Joshua Radin

Singer-songwriter Joshua Radin will perform at the Manship Theatre on Wednesday, May 8.

Joshua Radin didn’t start writing music until a few months before his 30th birthday. He had earned an art degree at Northwestern University and was teaching art to kids and writing screenplays when he acquired his first guitar. It felt like home.

“I’d gone to concerts all the time,” Radin said in advance of his Wednesday, May 8, performance at the Manship Theatre. “I always looked up at the stage and thought, ‘I wish I had started that when I was a kid.’ I loved music so much and I wanted to be part of it.”

Radin recorded his first 10 songs in a friend’s bedroom. The novice songwriter caught a break when he performed some of those songs for actor-screenwriter Zach Braff, a friend he’d met at Northwestern.

“Zach said, ‘Oh, I like these songs. Maybe I should put one in my TV show,’ ” Radin said. “I didn’t think I was going to have a music career, but then Zach put the first song I ever wrote in an episode of ‘Scrubs.’ ”

“Winter,” featuring Radin’s whispery vocals, signature sincerity and gently played acoustic guitar, accompanies a poignant scene in a 2004, season three episode of “Scrubs." His soft and earnest style resonated with the show's viewers big time.

“It inspired this crazy reaction from the show’s fans,” Radin remembered. “And I was like, ‘All right. That’s crazy. Maybe I should write more songs.’ ”

“Winter” launched a run for Radin of more than 150 songs in TV programs, movies and commercials.

“I never had a big break,” he said. “It was more like little break after little break. I got lucky that it didn’t happen quickly, that it grew organically with fans all over the world trying to find my music. Now they feel an ownership of my songs, because they weren’t shoved down their throats on pop radio.”

Frequent film and TV placements for Radin’s songs, however, led to a deal with Columbia Records, which released his album debut, “We Were Here,” in 2006. His major label experience also includes Universal Music in Canada and Warner Bros. in international markets.

“The thing is, every time you sign with a major label, they’ve got these people telling you you’re going to be a big priority,” he said. “But you find out quickly that, if a major label doesn’t hear a pop hit, they give up on you quickly. I’m fine being left to my own devices, but it’s ridiculous to share the money.”

After a post-major label period of releasing music on his own, Radin recently signed a licensing deal with Nettwerk Music Group. The Canadian company’s artists have included Sarah McLachlan, Avril Lavigne and Coldplay.

“They do a lot of work with acoustic singer-songwriters,” Radin said. “I’ve been doing everything myself for the past few records. It was working out fine. Nice to be the only cook in the kitchen and release whatever I want, whenever I want. But I thought, ‘Why not a licensing deal? And I’ll still keep creative control.’ I took the album to Nettwerk and they loved it.”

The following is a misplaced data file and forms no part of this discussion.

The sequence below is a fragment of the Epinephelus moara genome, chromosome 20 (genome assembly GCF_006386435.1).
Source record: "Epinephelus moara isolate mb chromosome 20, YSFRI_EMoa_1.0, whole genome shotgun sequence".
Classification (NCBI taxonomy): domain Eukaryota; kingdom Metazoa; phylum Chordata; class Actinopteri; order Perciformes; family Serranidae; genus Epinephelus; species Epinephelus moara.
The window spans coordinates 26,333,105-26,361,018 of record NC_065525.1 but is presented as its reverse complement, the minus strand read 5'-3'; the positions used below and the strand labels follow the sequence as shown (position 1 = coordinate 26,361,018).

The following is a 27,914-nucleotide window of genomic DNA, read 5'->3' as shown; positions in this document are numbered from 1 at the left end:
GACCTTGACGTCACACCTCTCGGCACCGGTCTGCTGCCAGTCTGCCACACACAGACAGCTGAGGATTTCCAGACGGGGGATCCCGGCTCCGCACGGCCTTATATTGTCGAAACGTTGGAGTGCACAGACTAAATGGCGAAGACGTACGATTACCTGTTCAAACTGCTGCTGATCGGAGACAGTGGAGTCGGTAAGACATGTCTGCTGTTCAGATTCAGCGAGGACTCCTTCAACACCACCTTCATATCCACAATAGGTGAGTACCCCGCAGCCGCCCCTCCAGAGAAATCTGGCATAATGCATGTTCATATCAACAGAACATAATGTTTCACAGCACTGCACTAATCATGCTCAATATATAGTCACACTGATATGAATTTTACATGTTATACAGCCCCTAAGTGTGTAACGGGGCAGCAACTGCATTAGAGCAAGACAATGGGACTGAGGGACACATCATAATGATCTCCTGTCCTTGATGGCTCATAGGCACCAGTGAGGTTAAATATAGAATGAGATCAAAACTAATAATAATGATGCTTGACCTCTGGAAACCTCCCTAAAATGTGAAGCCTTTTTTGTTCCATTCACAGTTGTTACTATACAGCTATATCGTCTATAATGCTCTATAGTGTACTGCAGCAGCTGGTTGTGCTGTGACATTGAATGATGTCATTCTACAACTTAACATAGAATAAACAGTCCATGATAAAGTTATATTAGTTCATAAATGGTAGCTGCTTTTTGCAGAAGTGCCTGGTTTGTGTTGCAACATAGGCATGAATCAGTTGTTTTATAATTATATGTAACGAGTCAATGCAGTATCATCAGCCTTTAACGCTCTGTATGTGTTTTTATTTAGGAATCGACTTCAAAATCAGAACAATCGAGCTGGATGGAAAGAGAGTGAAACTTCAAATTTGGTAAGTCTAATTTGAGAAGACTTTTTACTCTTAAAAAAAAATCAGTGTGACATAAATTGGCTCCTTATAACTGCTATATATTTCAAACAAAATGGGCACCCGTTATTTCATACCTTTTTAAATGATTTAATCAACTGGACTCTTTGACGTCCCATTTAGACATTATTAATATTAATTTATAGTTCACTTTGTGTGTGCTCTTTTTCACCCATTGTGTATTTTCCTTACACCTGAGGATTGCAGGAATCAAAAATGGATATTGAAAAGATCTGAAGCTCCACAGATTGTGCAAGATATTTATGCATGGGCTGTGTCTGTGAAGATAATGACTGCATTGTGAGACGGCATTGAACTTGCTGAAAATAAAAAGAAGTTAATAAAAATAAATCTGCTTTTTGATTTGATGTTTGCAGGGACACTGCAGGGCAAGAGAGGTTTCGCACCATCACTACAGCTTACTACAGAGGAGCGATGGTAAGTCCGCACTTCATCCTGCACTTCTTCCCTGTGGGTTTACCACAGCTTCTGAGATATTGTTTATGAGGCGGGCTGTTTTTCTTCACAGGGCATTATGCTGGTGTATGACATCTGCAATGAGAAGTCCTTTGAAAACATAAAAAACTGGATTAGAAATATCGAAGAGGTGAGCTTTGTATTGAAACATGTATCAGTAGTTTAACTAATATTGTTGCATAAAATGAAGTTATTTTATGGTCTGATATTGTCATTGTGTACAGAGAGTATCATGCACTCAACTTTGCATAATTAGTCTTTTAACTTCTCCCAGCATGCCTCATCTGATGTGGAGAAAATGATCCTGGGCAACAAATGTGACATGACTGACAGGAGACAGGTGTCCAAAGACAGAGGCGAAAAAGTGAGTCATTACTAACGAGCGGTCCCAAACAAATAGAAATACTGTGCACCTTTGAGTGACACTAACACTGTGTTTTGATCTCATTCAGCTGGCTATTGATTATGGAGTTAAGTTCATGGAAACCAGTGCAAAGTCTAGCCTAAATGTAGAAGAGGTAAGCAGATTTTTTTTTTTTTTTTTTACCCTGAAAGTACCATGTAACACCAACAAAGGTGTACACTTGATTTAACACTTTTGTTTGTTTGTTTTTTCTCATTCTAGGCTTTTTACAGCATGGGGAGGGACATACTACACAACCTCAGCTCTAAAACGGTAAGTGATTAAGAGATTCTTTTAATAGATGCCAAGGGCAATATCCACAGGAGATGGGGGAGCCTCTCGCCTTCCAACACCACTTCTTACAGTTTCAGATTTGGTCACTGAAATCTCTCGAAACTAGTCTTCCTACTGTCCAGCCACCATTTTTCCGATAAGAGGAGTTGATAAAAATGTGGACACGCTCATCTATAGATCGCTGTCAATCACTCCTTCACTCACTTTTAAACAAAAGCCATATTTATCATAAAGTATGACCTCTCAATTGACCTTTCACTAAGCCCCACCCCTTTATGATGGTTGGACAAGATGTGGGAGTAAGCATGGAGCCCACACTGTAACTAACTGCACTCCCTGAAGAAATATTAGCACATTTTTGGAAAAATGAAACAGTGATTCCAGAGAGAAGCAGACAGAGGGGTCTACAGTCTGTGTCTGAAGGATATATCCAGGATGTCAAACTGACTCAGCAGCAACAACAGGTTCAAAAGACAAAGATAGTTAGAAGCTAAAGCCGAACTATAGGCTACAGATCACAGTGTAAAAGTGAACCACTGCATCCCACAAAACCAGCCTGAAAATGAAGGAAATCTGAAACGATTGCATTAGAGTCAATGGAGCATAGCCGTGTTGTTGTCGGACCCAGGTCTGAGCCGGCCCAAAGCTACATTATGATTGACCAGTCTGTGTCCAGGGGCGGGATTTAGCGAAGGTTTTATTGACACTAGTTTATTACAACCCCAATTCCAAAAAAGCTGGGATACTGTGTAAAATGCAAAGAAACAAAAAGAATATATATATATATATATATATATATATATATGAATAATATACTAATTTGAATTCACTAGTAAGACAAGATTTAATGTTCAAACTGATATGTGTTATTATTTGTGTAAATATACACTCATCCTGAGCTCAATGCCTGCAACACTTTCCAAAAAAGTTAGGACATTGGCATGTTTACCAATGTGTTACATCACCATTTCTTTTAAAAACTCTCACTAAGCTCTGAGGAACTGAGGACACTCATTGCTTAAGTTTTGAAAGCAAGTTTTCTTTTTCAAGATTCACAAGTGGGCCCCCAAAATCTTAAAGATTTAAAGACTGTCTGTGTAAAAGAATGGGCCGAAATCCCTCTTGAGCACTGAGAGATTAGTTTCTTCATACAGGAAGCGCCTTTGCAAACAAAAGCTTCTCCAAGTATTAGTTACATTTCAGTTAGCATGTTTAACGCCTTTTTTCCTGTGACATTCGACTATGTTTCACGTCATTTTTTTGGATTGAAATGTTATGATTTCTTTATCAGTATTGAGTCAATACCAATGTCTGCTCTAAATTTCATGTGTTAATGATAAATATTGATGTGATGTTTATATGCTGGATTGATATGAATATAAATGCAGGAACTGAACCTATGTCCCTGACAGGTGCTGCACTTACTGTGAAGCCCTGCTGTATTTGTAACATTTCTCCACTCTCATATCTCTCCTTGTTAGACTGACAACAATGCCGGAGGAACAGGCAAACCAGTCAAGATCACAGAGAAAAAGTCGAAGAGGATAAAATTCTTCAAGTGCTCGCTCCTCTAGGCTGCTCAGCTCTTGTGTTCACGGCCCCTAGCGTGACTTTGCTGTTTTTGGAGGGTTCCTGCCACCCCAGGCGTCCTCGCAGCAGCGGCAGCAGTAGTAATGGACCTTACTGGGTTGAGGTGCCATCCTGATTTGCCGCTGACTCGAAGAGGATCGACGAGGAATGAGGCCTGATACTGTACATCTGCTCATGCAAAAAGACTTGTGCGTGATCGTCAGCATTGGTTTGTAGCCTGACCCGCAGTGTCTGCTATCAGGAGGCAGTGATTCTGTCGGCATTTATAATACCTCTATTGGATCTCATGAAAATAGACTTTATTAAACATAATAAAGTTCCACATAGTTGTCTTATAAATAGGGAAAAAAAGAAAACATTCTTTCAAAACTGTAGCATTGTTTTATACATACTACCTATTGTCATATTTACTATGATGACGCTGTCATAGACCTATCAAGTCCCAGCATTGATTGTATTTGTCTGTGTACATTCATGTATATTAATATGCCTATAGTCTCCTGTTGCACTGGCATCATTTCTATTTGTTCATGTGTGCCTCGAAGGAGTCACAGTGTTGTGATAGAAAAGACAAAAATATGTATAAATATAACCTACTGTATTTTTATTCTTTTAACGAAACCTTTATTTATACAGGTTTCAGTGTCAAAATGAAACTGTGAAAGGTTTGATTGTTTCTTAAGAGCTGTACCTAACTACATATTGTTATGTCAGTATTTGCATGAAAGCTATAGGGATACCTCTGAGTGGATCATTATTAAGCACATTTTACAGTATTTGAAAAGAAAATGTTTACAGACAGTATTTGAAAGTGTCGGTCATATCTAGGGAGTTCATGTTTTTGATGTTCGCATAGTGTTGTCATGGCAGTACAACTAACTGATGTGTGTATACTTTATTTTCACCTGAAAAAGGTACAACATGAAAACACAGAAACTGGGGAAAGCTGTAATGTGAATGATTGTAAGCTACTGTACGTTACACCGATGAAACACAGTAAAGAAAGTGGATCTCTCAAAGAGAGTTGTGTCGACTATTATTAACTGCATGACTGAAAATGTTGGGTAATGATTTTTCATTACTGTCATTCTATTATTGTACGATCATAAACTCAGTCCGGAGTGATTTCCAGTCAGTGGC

Radin anticipates that his eighth album, “Here Right Now,” will be released by late summer.

He wrote the songs last summer on the Spanish island of Ibiza.

“I heard Ibiza was all clubs, and I’m not a club person,” he said. “But a buddy of mine told me about the north side of the island, where there’s just a couple of restaurants and cafes. It’s super chill. I spent some weeks there looking at the sea and writing songs.”

In a nutshell, Radin said, “I call the album ‘Here Right Now’ because I always have anxiety about the future and, sometimes, the past. I have a difficult time being in the moment. I figured if I went to Spain and just watched the sun rise and set, drank good wine and ate good cheese and met friendly people, that would help me be in the present.”

The Spanish sabbatical apparently worked. From 2006’s “We Were Here” to 2019’s “Here Right Now,” Radin says his new album is his best work in years.

“It still sounds like me; it’s still intimate,” he said. “But I used a lot of new instrumentation on this album. I hope my fans will get something different this time around.”

On the road, another different something is guitarist Danny Black from the indie-folk band Good Old War. Wednesday at the Manship Theatre, Black will make his debut as Radin’s supporting player.

“I’ve always loved Danny’s guitar playing,” Radin said. “And then when his band broke up, I said, ‘Hey, man, you want to come on the road with me?’ And he was like, ‘Yeah, let’s do it.’ ”


Joshua Radin / The Cary Brothers

7:30 p.m. Wednesday, May 8

Manship Theatre, 100 Lafayette St.

$33-$48

manshiptheatre.org; joshuaradin.com